Yesterday I took my first official Texas road trip, not counting the one that got me here in the first place. I drove a hundred miles from our new home just north of Dallas to visit a friend in Waco and I left early enough to stop and see a place I’ve wanted to see for years: Abbott, Texas. It’s a town of 356 people and just one sad little remnant of an old general store as its only operating business establishment. In that, Abbott is like a million other far-flung places in this huge and proud state with one distinction:
Abbott is the birthplace and childhood home of Willie Nelson.
The most striking thing about Willie’s hometown is that unlike similarly distinguished small towns in America it doesn’t display one single word about its famous son. There are no statues or museums or souvenir stores and not a single sign proudly proclaiming, “Birthplace of Willie Nelson!” Not a word. You either know it or you don’t. I suppose the quiet, hard-working Texans who live here prefer not to have their few streets choked with tourists taking pictures of local kids playing in the streets and fields without asking permission. In that respect Abbott maintains its charm and dignity. It certainly looks the same now as it did eighty some years ago when Willie and his piano playing sister Bobbie were born there.
The Depression-era Abbott Methodist Church*, where Willie and Bobbie sang hymns when they were both just knee-high to a June bug, sits directly across the street from the Abbott Baptist Church. These are by far the best-kept buildings in town. They are postcard-perfect visions of Americana brought to life, old yet gleaming white buildings with gloriously pious steeples and neatly trimmed lawns.
I took my pictures surreptitiously, not wanting to draw attention. My self-consciousness was unnecessary. I never saw a person on the street nor outside of the scattered handful of homes in the neighborhood.
It was Saturday and 109 degrees. Cicadas sang love songs.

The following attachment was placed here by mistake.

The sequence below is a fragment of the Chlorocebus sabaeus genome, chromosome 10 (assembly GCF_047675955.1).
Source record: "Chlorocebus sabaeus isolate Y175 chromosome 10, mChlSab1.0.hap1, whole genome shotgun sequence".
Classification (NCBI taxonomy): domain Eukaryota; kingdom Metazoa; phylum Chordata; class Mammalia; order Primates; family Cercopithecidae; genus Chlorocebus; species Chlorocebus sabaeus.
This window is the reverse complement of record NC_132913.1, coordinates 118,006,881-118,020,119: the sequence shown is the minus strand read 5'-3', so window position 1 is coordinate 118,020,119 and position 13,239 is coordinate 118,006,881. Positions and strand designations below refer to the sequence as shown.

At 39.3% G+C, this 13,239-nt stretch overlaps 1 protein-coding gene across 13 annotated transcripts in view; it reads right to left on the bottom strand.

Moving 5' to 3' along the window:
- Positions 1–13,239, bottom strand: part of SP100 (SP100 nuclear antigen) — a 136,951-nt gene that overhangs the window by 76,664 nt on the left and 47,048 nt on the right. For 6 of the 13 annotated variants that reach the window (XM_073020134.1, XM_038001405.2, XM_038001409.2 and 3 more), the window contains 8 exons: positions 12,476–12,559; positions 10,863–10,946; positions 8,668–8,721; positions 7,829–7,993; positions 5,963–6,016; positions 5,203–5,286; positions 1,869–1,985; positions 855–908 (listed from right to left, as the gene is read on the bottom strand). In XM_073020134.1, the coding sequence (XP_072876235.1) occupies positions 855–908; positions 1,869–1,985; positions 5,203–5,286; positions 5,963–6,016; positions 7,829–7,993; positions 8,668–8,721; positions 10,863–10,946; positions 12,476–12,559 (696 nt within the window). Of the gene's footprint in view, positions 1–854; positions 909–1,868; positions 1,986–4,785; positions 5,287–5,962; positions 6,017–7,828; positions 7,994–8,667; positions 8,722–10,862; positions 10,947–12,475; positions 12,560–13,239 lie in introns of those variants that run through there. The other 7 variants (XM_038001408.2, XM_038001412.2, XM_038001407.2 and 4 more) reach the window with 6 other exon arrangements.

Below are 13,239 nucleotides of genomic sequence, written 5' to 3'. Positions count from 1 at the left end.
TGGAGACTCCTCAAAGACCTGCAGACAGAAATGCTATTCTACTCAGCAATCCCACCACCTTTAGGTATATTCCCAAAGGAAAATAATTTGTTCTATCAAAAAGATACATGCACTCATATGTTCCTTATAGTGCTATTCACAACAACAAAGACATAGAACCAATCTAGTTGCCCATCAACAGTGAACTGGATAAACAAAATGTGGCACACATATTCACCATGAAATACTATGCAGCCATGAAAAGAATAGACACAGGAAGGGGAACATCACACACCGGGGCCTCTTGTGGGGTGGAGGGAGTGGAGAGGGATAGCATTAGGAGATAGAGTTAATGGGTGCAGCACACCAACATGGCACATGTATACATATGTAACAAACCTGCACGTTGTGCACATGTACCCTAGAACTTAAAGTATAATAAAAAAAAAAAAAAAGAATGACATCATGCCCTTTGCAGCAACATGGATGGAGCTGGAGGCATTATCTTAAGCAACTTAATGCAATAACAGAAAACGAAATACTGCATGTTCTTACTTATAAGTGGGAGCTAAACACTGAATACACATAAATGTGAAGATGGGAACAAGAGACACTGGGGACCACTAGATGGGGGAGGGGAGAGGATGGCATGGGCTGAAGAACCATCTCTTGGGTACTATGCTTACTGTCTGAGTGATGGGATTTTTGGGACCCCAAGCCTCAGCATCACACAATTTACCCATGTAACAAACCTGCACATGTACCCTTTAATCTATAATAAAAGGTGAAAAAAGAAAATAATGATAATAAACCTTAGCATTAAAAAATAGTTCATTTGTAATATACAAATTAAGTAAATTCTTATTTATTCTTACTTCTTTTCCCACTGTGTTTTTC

I went into the Abbott Cash Grocery Market to buy a cold soda pop and just to be able to say I had been there. The store was sad. Most of the shelves were empty. What few items it did carry were all packaged goods crammed together: toilet paper and dishwashing detergent right next to the canned okra and lima beans. No meat or produce. They did carry soft drinks and snacks and a few staples such as sugar and flour that a local woman fixing Sunday dinner might need in a rush. No doubt folks there drive to Waco supermarkets and Walmart for real groceries.
Inside the store I was again struck by the lack of highly conspicuous Willie business. Yes, the word, “Willie’s” hangs discreetly above the awning outside but if you didn’t know differently you’d assume it was the owner’s name, not THE Willie. Fact is, I have no idea what it means*. His voice wasn’t floating out of any overhead speakers. Nothing was. There were no lifesize cardboard cutouts where I might have the lone clerk snap a cute picture of me smiling alongside the Redheaded Stranger. They did have a very short shelf stacked with Willie Nelson t-shirts and video tapes but again, no signs to draw your attention and no explanation as to why the stuff was there if you didn’t already know.
I’m ashamed to admit that I wanted a shirt or a ballcap from this secretly famous old store but was too embarrassed to reveal myself as the tourist I was to give that nice lady some money, which she surely needed. Today I’m sorry about that.
But as Willie sings it in one of his best, lesser-known songs:
“Regret is just a memory written on my brow, and there’s nothing I can do about it now.”
UPDATE: (*In 1976 Willie and sister Bobbie bought the Abbott Methodist Church – shown here – to preserve and maintain it, which he has surely done. At the same time they purchased the General Store and turned it over to the church. That explains the relatively inconspicuous name, “Willie’s” above the awning.)